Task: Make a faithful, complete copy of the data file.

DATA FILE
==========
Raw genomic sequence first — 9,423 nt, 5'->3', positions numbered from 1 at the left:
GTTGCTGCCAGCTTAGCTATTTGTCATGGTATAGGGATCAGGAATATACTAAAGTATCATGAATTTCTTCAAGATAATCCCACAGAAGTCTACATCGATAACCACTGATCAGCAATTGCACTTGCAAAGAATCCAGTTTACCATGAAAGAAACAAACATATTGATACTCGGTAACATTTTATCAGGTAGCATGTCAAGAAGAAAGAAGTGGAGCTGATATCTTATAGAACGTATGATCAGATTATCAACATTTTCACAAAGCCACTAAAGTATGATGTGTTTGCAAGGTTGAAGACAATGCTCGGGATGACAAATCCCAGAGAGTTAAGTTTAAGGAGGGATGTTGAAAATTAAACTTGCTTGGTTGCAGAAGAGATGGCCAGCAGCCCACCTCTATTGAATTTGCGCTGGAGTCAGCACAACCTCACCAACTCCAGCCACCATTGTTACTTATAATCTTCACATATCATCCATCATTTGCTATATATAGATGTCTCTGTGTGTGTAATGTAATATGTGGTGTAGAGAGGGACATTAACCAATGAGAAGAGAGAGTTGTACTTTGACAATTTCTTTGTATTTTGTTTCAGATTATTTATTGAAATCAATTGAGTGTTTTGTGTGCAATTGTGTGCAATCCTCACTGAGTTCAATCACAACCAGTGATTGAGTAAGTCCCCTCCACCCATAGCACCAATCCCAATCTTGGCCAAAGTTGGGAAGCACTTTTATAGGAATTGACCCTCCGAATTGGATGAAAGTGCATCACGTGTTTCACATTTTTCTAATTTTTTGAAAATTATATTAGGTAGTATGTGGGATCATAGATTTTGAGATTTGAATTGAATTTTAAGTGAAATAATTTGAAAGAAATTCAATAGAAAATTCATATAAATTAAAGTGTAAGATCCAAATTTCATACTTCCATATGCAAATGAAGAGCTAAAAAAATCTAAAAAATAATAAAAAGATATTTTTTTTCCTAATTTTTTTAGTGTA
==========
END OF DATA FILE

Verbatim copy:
Raw genomic sequence first — 9,423 nt, 5'->3', positions numbered from 1 at the left:
GTTGCTGCCAGCTTAGCTATTTGTCATGGTATAGGGATCAGGAATATACTAAAGTATCATGAATTTCTTCAAGATAATCCCACAGAAGTCTACATCGATAACCACTGATCAGCAATTGCACTTGCAAAGAATCCAGTTTACCATGAAAGAAACAAACATATTGATACTCGGTAACATTTTATCAGGTAGCATGTCAAGAAGAAAGAAGTGGAGCTGATATCTTATAGAACGTATGATCAGATTATCAACATTTTCACAAAGCCACTAAAGTATGATGTGTTTGCAAGGTTGAAGACAATGCTCGGGATGACAAATCCCAGAGAGTTAAGTTTAAGGAGGGATGTTGAAAATTAAACTTGCTTGGTTGCAGAAGAGATGGCCAGCAGCCCACCTCTATTGAATTTGCGCTGGAGTCAGCACAACCTCACCAACTCCAGCCACCATTGTTACTTATAATCTTCACATATCATCCATCATTTGCTATATATAGATGTCTCTGTGTGTGTAATGTAATATGTGGTGTAGAGAGGGACATTAACCAATGAGAAGAGAGAGTTGTACTTTGACAATTTCTTTGTATTTTGTTTCAGATTATTTATTGAAATCAATTGAGTGTTTTGTGTGCAATTGTGTGCAATCCTCACTGAGTTCAATCACAACCAGTGATTGAGTAAGTCCCCTCCACCCATAGCACCAATCCCAATCTTGGCCAAAGTTGGGAAGCACTTTTATAGGAATTGACCCTCCGAATTGGATGAAAGTGCATCACGTGTTTCACATTTTTCTAATTTTTTGAAAATTATATTAGGTAGTATGTGGGATCATAGATTTTGAGATTTGAATTGAATTTTAAGTGAAATAATTTGAAAGAAATTCAATAGAAAATTCATATAAATTAAAGTGTAAGATCCAAATTTCATACTTCCATATGCAAATGAAGAGCTAAAAAAATCTAAAAAATAATAAAAAGATATTTTTTTTCCTAATTTTTTTAGTGTA